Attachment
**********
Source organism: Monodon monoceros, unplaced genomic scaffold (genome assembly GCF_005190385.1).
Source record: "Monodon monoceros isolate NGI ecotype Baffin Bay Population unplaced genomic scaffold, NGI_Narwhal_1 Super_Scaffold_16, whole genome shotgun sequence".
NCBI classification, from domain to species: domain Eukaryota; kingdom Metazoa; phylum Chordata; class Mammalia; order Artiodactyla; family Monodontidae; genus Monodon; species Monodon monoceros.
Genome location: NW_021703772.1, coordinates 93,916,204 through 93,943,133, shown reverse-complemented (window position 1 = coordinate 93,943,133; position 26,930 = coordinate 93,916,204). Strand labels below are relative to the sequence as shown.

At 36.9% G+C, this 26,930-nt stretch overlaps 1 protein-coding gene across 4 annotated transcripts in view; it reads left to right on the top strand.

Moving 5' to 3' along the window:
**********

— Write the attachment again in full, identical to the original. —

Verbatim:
Source organism: Monodon monoceros, unplaced genomic scaffold (genome assembly GCF_005190385.1).
Source record: "Monodon monoceros isolate NGI ecotype Baffin Bay Population unplaced genomic scaffold, NGI_Narwhal_1 Super_Scaffold_16, whole genome shotgun sequence".
NCBI classification, from domain to species: domain Eukaryota; kingdom Metazoa; phylum Chordata; class Mammalia; order Artiodactyla; family Monodontidae; genus Monodon; species Monodon monoceros.
Genome location: NW_021703772.1, coordinates 93,916,204 through 93,943,133, shown reverse-complemented (window position 1 = coordinate 93,943,133; position 26,930 = coordinate 93,916,204). Strand labels below are relative to the sequence as shown.

At 36.9% G+C, this 26,930-nt stretch overlaps 1 protein-coding gene across 4 annotated transcripts in view; it reads left to right on the top strand.

Moving 5' to 3' along the window: